no shut

Note The IP address is configured on subinterfaces of the CE devices.


Verifying the Configuration

To verify and display the configuration of Layer 2 VLAN transport over MPLS tunnels, perform the following:

  • To display a single line for each VLAN, naming the VLAN, status, and ports, enter the show vlan brief command.
Router# show vlan brief
 
VLAN Name Status Ports
---- -------------------------------- --------- -------------------------
1 default active
2 VLAN0002 active
3 VLAN0003 active
1002 fddi-default act/unsup
1003 token-ring-default act/unsup
1004 fddinet-default act/unsup
1005 trnet-default act/unsup
 
  • To make sure that the PE router endpoints have discovered each other, enter the show mpls ldp discovery command. When an PE router receives an LDP Hello message from another PE router, it considers that router and the specified label space to be “discovered.”
Router# show mpls ldp discovery
Local LDP Identifier:
13.13.13.13:0
Discovery Sources:
Interfaces:
GE-WAN3/3 (ldp): xmit/recv
LDP Id: 12.12.12.12:0
Targeted Hellos:
13.13.13.13 -> 11.11.11.11 (ldp): active/passive, xmit/recv
LDP Id: 11.11.11.11:0
 
  • To make sure that the label distribution session has been established, enter the show mpls ldp neighbor command. The third line of the output shows that the state of the LDP session is operational and shows that messages are being sent and received.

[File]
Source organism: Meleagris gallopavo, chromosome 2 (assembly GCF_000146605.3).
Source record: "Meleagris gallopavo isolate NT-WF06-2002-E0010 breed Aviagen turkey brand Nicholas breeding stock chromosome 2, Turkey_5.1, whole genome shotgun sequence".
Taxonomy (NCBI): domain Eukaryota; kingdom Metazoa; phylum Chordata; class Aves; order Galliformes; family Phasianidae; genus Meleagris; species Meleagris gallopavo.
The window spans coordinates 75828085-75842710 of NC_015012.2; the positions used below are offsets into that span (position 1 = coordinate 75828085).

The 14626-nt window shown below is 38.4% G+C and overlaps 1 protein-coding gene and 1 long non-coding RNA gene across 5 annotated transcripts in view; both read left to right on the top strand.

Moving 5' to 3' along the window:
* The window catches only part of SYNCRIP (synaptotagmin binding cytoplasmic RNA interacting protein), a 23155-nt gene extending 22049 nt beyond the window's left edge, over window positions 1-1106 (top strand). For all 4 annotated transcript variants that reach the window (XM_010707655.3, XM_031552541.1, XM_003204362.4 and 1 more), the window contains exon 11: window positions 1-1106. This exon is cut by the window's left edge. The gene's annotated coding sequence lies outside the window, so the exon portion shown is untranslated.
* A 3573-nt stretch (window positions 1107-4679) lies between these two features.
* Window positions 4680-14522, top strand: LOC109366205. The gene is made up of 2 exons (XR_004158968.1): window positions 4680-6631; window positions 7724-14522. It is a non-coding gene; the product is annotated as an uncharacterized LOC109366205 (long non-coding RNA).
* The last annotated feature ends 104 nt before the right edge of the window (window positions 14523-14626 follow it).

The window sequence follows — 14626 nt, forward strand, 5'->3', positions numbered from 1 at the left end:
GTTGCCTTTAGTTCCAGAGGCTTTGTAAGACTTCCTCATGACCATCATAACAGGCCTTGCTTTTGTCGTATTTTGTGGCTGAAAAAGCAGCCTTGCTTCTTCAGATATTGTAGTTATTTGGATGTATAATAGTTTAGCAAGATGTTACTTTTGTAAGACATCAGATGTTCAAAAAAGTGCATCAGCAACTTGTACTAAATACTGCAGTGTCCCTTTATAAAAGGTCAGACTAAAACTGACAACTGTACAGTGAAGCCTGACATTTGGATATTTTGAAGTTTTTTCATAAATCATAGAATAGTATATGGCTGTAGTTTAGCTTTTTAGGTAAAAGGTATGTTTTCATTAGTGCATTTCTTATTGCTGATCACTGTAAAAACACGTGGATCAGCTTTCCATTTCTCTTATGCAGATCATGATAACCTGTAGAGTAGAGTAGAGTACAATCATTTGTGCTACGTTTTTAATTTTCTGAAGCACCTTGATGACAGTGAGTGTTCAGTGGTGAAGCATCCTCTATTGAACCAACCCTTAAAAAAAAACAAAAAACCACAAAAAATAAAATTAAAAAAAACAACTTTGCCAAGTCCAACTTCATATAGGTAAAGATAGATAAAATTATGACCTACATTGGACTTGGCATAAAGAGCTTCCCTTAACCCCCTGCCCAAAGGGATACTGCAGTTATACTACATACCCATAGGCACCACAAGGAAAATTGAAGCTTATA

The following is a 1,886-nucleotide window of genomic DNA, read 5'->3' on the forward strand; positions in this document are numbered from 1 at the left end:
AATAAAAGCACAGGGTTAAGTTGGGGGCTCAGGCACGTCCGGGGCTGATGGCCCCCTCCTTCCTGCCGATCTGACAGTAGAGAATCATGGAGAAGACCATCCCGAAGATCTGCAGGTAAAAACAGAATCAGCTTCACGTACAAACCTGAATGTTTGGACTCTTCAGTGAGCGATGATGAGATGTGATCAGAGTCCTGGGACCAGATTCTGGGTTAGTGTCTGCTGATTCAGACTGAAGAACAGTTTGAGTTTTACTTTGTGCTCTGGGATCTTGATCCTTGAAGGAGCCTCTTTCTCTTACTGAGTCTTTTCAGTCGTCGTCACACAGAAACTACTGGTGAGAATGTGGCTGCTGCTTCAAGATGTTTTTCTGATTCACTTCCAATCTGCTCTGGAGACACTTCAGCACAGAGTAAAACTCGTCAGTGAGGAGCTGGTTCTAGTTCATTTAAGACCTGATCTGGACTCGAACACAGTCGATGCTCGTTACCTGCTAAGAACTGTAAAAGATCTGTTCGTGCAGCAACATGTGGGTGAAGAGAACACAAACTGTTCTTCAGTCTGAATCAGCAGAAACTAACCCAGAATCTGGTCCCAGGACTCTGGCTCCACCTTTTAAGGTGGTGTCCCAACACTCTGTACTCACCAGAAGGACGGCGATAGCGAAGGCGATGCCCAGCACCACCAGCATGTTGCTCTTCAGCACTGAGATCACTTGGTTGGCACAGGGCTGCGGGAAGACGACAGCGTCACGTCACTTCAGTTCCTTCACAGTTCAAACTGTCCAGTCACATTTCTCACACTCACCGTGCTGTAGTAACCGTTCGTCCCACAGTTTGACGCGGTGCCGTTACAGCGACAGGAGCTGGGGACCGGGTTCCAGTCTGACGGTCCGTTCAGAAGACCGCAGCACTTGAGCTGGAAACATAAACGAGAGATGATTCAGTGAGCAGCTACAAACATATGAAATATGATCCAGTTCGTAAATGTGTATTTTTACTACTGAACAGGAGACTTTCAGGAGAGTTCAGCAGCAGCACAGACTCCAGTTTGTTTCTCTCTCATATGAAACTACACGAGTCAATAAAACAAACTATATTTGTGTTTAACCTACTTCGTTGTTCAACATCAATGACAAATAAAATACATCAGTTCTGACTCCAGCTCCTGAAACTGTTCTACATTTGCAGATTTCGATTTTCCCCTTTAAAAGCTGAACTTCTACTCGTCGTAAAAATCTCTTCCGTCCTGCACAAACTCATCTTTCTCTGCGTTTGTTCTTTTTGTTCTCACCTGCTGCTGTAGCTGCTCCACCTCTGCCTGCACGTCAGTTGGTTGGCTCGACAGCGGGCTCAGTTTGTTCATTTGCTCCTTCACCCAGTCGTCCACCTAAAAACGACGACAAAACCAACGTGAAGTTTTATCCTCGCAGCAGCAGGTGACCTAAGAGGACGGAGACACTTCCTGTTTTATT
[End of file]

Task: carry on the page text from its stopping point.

Router# show mpls ldp neighbor
Peer LDP Ident: 12.12.12.12:0; Local LDP Ident 13.13.13.13:0
TCP connection: 12.12.12.12.646 - 13.13.13.13.11010
State: Oper; Msgs sent/rcvd: 1649/1640; Downstream
Up time: 23:42:45
LDP discovery sources:
GE-WAN3/3, Src IP addr: 34.0.0.2
Addresses bound to peer LDP Ident:
23.2.1.14 37.0.0.2 12.12.12.12 34.0.0.2
99.0.0.1
Peer LDP Ident: 11.11.11.11:0; Local LDP Ident 13.13.13.13:0
TCP connection: 11.11.11.11.646 - 13.13.13.13.11013
State: Oper; Msgs sent/rcvd: 1650/1653; Downstream
Up time: 23:42:29
LDP discovery sources:
Targeted Hello 13.13.13.13 -> 11.11.11.11, active, passive
Addresses bound to peer LDP Ident:
11.11.11.11 37.0.0.1 23.2.1.13
 
  • To ensure that the label forwarding table is built correctly, enter the show mpls forwarding-table command to verify that a label has been learned for the remote PE and that the label is going from the correct interface to the correct next-hop.
Router# show mpls forwarding-table
Local Outgoing Prefix Bytes tag Outgoing Next Hop
tag tag or VC or Tunnel Id switched interface
16 Untagged 223.255.254.254/32 \
0 Gi2/1 23.2.0.1
20 Untagged l2ckt(2) 133093 Vl2 point2point
21 Untagged l2ckt(3) 185497 Vl3 point2point